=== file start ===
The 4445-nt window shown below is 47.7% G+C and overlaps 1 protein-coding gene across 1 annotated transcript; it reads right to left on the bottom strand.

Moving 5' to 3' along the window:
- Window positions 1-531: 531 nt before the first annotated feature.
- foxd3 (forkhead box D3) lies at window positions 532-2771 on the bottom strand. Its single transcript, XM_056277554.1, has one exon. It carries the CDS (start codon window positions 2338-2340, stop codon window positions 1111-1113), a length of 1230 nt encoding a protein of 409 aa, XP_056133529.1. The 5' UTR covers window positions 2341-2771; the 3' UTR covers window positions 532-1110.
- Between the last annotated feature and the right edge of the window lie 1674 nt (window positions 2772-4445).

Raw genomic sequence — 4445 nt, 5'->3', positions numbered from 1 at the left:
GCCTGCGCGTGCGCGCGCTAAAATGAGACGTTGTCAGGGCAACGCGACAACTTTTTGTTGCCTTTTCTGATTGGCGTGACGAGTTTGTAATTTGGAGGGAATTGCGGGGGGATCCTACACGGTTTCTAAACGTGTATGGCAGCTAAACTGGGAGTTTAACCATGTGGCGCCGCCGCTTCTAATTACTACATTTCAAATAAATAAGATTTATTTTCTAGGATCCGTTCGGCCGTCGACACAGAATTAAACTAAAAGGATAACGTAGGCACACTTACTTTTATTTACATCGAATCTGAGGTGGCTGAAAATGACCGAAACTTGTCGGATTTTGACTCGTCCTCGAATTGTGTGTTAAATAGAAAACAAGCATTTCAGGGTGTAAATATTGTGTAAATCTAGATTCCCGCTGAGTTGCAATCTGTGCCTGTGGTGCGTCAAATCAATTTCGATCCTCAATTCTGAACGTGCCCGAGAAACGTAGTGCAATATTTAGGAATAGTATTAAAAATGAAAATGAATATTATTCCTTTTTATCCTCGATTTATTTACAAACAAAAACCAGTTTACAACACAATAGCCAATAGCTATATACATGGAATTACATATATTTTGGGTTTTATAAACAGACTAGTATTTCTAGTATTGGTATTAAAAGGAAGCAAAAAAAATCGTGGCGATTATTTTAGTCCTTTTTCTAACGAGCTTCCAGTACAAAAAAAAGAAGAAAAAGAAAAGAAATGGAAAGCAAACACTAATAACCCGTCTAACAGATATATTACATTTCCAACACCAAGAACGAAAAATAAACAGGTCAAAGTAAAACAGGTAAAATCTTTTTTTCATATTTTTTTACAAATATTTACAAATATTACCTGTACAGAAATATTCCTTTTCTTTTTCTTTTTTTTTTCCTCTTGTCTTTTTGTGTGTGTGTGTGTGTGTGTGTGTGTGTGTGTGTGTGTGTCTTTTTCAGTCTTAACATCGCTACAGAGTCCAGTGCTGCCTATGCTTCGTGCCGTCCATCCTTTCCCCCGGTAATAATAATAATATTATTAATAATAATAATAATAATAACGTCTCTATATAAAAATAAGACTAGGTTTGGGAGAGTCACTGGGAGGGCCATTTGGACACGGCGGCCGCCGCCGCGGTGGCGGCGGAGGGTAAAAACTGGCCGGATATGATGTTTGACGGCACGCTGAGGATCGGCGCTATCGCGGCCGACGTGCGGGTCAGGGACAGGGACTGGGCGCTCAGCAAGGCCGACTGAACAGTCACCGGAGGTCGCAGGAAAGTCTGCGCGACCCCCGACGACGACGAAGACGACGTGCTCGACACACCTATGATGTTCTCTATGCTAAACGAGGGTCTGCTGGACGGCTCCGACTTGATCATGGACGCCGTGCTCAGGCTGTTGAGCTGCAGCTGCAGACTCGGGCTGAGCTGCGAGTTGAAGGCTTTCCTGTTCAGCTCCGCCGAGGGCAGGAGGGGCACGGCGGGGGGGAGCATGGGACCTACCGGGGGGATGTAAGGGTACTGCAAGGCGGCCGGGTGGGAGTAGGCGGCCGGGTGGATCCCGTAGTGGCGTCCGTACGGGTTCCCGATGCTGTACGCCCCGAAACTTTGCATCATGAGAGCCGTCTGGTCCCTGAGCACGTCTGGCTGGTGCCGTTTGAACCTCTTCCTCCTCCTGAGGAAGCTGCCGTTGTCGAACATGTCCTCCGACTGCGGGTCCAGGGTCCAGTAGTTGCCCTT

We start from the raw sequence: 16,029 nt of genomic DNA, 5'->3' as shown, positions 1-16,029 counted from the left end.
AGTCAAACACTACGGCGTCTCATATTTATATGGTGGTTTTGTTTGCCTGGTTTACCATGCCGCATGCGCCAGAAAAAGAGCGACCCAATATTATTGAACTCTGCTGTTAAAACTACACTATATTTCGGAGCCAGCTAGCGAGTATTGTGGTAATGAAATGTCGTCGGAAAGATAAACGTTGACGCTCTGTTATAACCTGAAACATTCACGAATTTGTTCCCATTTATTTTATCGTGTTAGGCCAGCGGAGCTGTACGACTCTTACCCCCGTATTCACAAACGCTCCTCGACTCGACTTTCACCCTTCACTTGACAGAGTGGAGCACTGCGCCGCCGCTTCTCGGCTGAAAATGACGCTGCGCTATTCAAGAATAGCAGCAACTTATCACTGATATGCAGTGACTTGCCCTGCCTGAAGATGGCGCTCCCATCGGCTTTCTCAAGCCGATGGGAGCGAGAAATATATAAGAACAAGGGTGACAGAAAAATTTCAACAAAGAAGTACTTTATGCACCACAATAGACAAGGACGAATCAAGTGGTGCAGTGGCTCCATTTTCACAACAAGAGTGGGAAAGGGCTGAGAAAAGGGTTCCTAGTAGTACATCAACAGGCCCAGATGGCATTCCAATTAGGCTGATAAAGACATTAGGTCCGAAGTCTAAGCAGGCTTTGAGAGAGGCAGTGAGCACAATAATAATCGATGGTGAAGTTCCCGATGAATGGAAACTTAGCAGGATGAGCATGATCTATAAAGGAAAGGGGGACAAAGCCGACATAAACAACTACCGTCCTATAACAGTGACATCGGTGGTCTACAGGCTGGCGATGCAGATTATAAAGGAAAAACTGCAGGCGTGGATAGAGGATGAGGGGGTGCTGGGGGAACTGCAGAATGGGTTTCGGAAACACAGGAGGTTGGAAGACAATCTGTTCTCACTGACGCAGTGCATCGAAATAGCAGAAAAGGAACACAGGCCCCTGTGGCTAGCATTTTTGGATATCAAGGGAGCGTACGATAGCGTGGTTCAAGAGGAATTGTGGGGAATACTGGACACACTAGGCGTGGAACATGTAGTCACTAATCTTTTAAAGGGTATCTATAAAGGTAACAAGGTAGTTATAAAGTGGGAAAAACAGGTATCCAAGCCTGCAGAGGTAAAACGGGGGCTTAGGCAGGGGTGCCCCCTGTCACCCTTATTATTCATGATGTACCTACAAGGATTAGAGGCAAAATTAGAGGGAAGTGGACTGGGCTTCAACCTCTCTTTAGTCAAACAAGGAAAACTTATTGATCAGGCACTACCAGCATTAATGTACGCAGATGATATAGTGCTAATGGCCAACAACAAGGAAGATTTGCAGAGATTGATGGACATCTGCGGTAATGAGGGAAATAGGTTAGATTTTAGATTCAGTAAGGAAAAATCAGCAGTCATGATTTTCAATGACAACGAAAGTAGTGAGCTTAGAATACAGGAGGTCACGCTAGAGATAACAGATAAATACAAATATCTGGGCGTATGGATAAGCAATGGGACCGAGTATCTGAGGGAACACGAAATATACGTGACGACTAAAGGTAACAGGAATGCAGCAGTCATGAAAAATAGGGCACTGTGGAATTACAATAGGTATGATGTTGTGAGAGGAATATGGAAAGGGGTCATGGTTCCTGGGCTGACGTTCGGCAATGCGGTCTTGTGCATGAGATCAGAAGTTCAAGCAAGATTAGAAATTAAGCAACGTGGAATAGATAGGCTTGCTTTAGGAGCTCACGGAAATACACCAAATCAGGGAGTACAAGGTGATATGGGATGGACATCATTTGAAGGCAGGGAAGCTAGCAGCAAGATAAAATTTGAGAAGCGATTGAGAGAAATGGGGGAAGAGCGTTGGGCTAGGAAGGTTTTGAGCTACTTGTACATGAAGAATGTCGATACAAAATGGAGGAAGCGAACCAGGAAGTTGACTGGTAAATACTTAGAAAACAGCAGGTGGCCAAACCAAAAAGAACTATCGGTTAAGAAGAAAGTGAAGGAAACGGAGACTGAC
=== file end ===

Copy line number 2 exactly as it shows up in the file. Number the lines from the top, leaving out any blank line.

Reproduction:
Moving 5' to 3' along the window: